Command & Cactuar: A Review of Multiwinia – Survival of the Flattest for the PC

November 16, 2008 at 23:36 (Reviews, Video Games) (, , , , , , , , , , , , , , , , , )


Stop me if you’ve heard this one before.

Three like-minded undergrads meet at Imperial College London and hit it off.  In their love of retro games, Chris Delay, Mark Morris and Thomas Arundel share a passion that proves decisive when they band together to form Introversion Software.  Almost single-handedly, Chris cooks up a little hacker sim by the name of Uplink, while his collegiate compatriots get down to the business of selling their fledgling company’s quirky debut.  They appoint themselves “the last of the bedroom programmers” and invest in some CD-Rs and ink for their printers; they make and distribute the first copies of the game by hand.  They’re a dedicated, down-to-earth bunch of dreamers, and as such, it’s a pleasant surprise to say that they didn’t fall victim to that essentially British condition Top Gear so aptly ascribes as “ambitious, but rubbish”.  Within hours of its launch, Uplink had made back the developer’s paltry initial investment – and then some.  Enough, say, for Introversion Software to take to E3 2002 and drop £10k on showy speedboats and supercars.

The path Introversion Software took from those no-doubt hazy days to the more sobering state of the industry today hasn’t always been straightforward, taking in the bankruptcy of their then-publisher to the near-insolvency they faced themselves, not to mention a series of heartbreaking delays.  Their sophomore effort finally arrived in 2005, but despite critical acclaim and strong overnight sales, few gamers were willing to drop full retail price on an indie darling from a largely unknown quantity.  So few, in fact, that Introversion Software had to sign on for government benefits to sustain themselves through the six miserable months after their failure at retail.  But then: lo, Gabe Newell said, let there be Steam.  And there was Steam.  And it was good.  Valve’s groundbreaking distribution network made a modest success of Darwinia; it was the perfect platform for such a loving throwback to find its feet, and that it did, thanks in no small part to the modding community that blossomed around Introversion Software’s geometric RTS.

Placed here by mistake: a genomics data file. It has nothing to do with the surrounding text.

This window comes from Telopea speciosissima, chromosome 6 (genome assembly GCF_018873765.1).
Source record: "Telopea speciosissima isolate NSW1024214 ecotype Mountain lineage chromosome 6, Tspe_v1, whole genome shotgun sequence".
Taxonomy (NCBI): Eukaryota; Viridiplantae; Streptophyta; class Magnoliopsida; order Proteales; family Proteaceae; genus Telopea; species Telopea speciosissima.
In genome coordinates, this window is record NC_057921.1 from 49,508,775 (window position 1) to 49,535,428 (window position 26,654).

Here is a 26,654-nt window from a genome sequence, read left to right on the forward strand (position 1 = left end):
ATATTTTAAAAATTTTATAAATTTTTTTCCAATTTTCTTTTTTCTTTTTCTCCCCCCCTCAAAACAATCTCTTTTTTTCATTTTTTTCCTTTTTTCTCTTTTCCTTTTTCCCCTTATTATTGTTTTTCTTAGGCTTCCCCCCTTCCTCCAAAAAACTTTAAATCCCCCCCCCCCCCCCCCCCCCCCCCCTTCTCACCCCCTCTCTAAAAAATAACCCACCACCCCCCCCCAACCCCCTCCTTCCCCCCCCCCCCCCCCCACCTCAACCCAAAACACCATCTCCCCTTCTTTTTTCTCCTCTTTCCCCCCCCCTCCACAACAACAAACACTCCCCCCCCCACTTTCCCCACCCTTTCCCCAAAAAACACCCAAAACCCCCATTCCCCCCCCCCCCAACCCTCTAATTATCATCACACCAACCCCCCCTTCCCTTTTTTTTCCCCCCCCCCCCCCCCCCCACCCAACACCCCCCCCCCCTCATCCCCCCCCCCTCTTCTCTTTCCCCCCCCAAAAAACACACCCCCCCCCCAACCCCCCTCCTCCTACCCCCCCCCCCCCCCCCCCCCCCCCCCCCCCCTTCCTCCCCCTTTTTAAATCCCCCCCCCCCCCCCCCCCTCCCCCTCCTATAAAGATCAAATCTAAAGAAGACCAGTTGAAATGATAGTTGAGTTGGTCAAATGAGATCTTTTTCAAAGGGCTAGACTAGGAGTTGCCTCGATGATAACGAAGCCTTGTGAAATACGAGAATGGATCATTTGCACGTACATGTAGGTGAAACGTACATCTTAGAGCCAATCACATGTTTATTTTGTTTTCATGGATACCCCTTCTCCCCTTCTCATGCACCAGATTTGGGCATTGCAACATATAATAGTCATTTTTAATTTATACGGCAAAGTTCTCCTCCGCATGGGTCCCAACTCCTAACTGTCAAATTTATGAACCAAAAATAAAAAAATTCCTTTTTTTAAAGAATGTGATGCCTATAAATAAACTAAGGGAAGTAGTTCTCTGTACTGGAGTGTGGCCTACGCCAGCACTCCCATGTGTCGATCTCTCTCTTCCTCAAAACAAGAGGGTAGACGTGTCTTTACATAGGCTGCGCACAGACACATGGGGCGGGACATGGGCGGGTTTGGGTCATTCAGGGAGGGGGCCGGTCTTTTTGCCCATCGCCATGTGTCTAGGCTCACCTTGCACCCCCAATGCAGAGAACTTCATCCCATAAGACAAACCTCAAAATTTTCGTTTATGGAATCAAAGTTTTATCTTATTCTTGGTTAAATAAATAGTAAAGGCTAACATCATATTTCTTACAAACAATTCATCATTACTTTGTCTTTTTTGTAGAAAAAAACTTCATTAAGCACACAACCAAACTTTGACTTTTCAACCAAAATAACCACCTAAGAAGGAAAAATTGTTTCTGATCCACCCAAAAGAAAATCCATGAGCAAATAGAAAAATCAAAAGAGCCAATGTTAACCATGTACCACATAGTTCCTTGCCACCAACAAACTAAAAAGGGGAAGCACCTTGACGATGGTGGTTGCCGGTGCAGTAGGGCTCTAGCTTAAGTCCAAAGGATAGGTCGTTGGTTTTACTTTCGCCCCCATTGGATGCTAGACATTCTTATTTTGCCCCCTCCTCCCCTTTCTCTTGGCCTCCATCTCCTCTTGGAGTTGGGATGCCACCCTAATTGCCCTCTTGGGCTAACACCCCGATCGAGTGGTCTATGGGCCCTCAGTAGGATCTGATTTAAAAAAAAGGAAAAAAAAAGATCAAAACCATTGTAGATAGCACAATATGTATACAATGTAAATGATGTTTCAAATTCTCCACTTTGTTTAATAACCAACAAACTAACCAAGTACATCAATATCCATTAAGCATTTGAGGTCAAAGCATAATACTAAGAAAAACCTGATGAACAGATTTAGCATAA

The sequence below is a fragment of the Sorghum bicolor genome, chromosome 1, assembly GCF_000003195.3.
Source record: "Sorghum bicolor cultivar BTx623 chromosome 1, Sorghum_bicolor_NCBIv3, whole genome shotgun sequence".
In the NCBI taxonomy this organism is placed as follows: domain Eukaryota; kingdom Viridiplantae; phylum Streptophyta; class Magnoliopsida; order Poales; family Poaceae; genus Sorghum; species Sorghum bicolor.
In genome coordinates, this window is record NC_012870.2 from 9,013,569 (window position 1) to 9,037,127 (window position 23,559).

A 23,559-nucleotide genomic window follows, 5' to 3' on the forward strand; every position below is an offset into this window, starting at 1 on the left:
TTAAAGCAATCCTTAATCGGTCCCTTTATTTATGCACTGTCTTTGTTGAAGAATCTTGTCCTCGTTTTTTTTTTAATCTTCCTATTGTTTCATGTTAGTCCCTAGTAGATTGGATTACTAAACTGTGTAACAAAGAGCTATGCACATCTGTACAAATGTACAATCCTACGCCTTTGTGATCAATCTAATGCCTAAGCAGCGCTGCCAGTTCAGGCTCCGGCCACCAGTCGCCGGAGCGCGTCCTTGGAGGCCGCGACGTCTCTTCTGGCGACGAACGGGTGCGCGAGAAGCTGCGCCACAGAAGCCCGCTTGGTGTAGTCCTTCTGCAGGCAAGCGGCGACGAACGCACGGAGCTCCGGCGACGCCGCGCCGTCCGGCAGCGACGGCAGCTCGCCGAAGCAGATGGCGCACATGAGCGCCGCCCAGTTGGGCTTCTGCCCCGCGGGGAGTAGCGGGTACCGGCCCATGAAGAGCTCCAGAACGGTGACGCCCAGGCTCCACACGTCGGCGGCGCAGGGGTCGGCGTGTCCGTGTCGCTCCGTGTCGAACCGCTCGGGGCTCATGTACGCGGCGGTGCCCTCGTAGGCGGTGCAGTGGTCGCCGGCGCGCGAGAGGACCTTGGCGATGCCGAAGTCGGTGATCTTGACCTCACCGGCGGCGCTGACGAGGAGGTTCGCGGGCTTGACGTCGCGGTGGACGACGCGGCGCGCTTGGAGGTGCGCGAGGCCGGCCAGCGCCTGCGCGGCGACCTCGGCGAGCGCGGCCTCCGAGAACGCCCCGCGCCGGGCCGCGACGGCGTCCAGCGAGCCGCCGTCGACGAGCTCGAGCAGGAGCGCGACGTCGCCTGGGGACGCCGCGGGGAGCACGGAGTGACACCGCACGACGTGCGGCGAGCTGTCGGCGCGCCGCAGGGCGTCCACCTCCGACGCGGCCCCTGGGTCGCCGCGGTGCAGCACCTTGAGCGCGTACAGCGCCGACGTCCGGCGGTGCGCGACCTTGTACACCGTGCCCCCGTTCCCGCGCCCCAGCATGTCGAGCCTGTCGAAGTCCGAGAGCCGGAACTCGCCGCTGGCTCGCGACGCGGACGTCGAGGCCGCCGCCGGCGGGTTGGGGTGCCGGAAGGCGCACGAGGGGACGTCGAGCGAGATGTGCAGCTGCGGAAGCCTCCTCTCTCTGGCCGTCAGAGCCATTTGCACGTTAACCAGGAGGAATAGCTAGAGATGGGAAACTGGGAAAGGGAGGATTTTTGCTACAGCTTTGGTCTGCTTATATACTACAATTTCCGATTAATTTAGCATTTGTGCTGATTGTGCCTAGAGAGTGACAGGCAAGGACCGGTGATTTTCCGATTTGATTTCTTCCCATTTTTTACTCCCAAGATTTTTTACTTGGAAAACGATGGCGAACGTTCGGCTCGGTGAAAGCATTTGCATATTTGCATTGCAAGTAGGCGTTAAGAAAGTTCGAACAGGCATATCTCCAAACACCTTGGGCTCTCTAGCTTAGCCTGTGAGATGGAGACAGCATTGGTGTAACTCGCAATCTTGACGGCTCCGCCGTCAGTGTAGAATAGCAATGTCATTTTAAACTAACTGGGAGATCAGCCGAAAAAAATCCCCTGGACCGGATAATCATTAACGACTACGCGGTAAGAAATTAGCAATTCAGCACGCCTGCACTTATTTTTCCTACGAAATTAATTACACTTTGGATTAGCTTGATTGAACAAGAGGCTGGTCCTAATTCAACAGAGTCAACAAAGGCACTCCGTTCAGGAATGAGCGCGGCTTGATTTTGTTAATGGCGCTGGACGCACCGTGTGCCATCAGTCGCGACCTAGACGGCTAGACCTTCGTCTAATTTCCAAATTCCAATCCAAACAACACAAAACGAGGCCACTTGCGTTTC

Steam soon welcomed Uplink and DEFCON to the service as well, where these games, as well as Darwinia, have thrived for three years and counting.  For all the charms of its unapologetically 8-bit gameplay, however, that latter went wanting one vital component: online functionality.  Well, it might have taken a while longer than fans had hoped, but Multiwinia is here to fill in its predecessor’s inexplicable blank at last, and if you’ve had the pleasure of saving Dr Sepulveda’s digital world from the rampant viruses that threatened it before, you’ll find that things remain much as you remember them.  The Darwinians are still charming little stick-figures seemingly inspired by the Cactuars from an assortment of Final Fantasies; they spawn colour-coded at the outset of a match or at regular intervals from each base your colony captures.  They control in much the same way they ever did, which is to say abstractly.  The WASD keys and the mouse-wheel are solely for directing the floaty camera around, while the right and left mouse buttons allow you to pick out individual Darwinians from the swarms to issue with one of a scaled-back selection of commands.  And when I say scaled-back, I mean bare bones enough that hardcore RTS fans will likely find themselves underwhelmed by the scarcity of options.  Aside from some turrets you can operate from a third-person perspective, officers are the extent of the limited direct control players have over their band of brothers; these single units can be promoted to point the way forward to all those who pass, or to lead stick-figure formations into battle with enemy Darwinians.  It’s as love-it or hate-it a design decision as ever, but for those players who can see past the initially restrictive level of interaction between themselves and their minions, Multiwinia, like its forefather before it, achieves a feeling of purity that the vast majority of modern games – take note Assassin’s Creed, .skate and the fabled one-button combat of Peter Molyneux’s latest – can only dream of.